According to Sunil Abraham, director of the Centre for Internet and Society, the biggest problem is that India does not have an “omnibus privacy law”.

Instead, it has about 50 different laws across sectors and therefore privacy regulations are not consistent, which has created a legal thicket. “110 countries have passed privacy laws to European Union standards. India is really far behind,” he said.

He also listed a number of principles that he hoped the project would abide by, such as the principles of notice (CCTV cameras should be advertised as such), of openness (details of the system should be made public), security (“if you don’t have security, you can’t ensure privacy”) and of access (“we should have a right to get the footage of ourselves”). He also warned against the footage being shared between different security agencies without due process.

Additional Chief Secretary (Home) Bakshi said most of these principles were part of the system. There would be boards demarcating the CCTV cameras, the system would be publicly launched, it was being made as secure as possible and footage could be handed over depending on the circumstances. “If it is your own, then no problem,” Bakshi said. “If it is someone else’s then there are privacy issues. Is it because of criminal intent or you want to track your girlfriend’s other boyfriend to see if he is following her? These are issues. If you want yours, on merit we can give. No issue.”

Another concern Abraham raised is unique to India and the Aadhaar card, which uses biometric data as passwords, not identification. Since the CCTV cameras are high resolution, it raises the risk of someone recreating your iris or finger prints from a captured image and then “somebody could empty your Aadhaarlinked bank accounts,” Abraham said.

This is not as far-fetched as it sounds. Abraham pointed out that in 2014 a member of the Chaos Collective Club, the largest association of hackers in Europe, recreated the finger print of a German minister from a photograph they took of her hand.

“Other risks are smaller, a revealing photograph or someone trying to blackmail you,” Abraham said.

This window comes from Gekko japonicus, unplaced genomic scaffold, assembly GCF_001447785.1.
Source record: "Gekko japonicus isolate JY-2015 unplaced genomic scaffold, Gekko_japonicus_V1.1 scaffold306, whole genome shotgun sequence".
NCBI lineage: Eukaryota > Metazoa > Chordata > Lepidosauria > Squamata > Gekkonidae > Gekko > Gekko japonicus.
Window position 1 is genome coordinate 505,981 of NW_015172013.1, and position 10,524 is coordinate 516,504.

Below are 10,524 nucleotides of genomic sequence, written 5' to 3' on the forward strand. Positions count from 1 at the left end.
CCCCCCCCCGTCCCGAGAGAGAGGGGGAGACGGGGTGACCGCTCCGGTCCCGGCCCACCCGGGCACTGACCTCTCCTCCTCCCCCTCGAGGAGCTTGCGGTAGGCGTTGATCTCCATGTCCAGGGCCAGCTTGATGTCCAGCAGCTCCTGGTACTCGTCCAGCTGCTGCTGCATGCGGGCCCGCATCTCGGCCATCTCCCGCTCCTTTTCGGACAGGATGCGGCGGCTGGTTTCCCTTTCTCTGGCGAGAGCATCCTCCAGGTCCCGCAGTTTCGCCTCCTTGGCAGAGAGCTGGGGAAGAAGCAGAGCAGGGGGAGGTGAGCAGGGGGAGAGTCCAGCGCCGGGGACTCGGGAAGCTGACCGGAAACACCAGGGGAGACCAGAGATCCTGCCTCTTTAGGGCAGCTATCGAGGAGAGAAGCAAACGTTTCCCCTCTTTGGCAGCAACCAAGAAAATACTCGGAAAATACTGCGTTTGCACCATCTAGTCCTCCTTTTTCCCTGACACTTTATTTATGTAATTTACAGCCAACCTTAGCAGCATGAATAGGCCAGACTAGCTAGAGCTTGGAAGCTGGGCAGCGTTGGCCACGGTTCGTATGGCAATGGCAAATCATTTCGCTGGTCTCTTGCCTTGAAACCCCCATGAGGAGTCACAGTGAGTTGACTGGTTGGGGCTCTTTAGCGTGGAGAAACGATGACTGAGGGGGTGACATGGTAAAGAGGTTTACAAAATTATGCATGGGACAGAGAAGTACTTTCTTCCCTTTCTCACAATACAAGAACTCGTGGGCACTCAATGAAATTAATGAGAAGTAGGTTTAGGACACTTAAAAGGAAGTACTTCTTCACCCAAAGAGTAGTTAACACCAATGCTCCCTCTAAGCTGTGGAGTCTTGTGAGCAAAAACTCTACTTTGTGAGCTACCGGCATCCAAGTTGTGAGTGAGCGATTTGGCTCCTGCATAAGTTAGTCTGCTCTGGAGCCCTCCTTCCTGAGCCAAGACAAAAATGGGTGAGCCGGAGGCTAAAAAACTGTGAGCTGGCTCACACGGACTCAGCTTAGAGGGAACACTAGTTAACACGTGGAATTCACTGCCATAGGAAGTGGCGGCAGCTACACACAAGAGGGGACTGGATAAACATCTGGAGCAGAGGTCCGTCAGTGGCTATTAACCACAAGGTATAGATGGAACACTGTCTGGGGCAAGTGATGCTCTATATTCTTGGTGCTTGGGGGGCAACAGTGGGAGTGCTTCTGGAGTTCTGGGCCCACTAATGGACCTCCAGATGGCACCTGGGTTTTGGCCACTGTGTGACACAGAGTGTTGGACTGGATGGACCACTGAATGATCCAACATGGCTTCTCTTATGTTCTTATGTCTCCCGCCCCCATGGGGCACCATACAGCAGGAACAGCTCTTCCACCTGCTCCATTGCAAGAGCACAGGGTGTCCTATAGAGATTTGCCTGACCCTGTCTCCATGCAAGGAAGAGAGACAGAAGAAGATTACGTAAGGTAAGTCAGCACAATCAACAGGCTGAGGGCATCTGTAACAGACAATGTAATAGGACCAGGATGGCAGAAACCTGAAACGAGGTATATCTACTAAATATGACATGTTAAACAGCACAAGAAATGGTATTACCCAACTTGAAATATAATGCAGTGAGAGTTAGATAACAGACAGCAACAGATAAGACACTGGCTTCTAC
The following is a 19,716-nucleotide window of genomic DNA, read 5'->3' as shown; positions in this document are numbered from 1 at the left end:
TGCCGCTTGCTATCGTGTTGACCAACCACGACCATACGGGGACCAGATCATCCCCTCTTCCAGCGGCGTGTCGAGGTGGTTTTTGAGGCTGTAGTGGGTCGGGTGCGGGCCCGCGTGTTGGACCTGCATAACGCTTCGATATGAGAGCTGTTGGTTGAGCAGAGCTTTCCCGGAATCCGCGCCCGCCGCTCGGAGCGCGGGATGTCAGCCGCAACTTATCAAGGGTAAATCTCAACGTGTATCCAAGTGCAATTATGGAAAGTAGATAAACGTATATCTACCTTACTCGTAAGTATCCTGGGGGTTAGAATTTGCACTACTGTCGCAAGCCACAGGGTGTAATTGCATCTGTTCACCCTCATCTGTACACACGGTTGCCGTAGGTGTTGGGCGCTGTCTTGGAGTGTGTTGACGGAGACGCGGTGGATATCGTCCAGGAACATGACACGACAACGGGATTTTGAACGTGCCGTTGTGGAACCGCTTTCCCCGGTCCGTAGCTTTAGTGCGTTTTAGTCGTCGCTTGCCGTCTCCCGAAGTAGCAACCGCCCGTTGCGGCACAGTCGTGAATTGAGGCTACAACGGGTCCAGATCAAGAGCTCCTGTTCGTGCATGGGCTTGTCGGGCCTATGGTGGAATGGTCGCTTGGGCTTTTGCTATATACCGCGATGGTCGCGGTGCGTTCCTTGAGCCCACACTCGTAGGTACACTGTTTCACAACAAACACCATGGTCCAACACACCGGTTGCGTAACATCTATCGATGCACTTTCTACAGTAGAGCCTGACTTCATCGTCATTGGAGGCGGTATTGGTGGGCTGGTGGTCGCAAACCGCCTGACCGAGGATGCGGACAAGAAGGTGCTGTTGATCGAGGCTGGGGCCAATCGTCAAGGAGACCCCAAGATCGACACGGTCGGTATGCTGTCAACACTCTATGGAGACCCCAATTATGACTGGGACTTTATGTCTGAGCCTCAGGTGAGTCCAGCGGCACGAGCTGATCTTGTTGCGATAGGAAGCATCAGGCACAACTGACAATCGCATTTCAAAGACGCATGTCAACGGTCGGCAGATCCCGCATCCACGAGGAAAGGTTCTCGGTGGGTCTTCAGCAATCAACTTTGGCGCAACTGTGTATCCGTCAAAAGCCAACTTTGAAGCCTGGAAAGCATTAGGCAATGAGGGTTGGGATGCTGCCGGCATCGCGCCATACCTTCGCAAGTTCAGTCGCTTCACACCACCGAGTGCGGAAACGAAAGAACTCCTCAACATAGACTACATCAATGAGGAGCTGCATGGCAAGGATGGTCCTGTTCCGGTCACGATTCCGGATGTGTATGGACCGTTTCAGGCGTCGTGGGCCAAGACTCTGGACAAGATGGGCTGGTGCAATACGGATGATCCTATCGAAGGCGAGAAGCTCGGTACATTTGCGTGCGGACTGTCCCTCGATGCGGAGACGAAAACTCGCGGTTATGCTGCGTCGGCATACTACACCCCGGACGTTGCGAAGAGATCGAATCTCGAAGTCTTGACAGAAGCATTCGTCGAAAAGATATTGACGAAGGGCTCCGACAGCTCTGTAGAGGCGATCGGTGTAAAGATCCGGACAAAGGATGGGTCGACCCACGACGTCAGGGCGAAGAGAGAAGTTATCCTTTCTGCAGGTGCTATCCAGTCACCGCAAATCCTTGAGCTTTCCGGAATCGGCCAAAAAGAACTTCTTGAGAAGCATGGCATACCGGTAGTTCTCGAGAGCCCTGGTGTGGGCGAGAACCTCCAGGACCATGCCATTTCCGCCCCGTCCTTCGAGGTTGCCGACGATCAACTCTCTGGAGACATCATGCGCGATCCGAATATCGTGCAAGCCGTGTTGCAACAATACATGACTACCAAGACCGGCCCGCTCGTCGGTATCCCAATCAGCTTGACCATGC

Not just for crime

The camera feed has other applications too, beginning with traffic management. An automatic number plate recognition system will be installed as well. If you look around the corner, don’t see a cop and jump a light, you could still get in trouble. “6000 [sic] police in the sky are watching you and you will get a challan sitting at home,” Aggarwal said. Other uses include tracking of encroachments by the Municipal Corporation of Greater Mumbai which will have an additional viewing centre. Also garbage disposal and other civic issues such as water logging and a subject dear to Mumbai citizens — potholes. “Somebody complains that this road has a pothole, immediately you can zoom in and see that yes, there is a pothole on this road,” Bakshi said.

There is also a provision to allow a further 103 locations to plug-in and play. For example, if the Taj Mahal Hotel wants the police to survey the hotel for a period of time, the hotel’s CCTV system can be hooked up to the main control room within 48 hours. The same goes for the airport or the railway stations.

Effect of CCTV surveillance

Worldwide the academic literature on CCTV surveillance suggests its effectiveness, especially on crime prevention, is uncertain or limited. “Post crime it really, really helps,” Aggarwal said, “but for prevention, we have to wait and watch. If it reduces sexual harassment for example, then that is priceless. Time will tell how people try to beat the system and how the system tries to catch up.”

Joint Commissioner of Police, Law and Order, Deven Bharti said he was already seeing an improvement in traffic management and in prevention and detection of crimes thanks to the 3000-plus cameras that were live when Mirror spoke to him two days ago, though he said he could not provide details. “The system is working to our satisfaction,” Bharti said.

Bakshi said the effects of the system should start showing roughly a month after the project is fully operational. “In Pune, results started being seen within a month. Once all 4700 [cameras] are live, you will start seeing the results on traffic violations, street crimes, and at general discipline level. [First] Let the people know they are under surveillance, that they are completely covered in Mumbai by CCTV.”

The total cost of the project is Rs 1008 crore. Out of this, about Rs 400 crore has already been spent. The balance will be paid out in regular installments until October 2021. At that point the Maharashtra government and Mumbai police will take complete control of the project. “We presume that in five years’ time, we will have enough trained people to run it ourselves,” Bakshi said.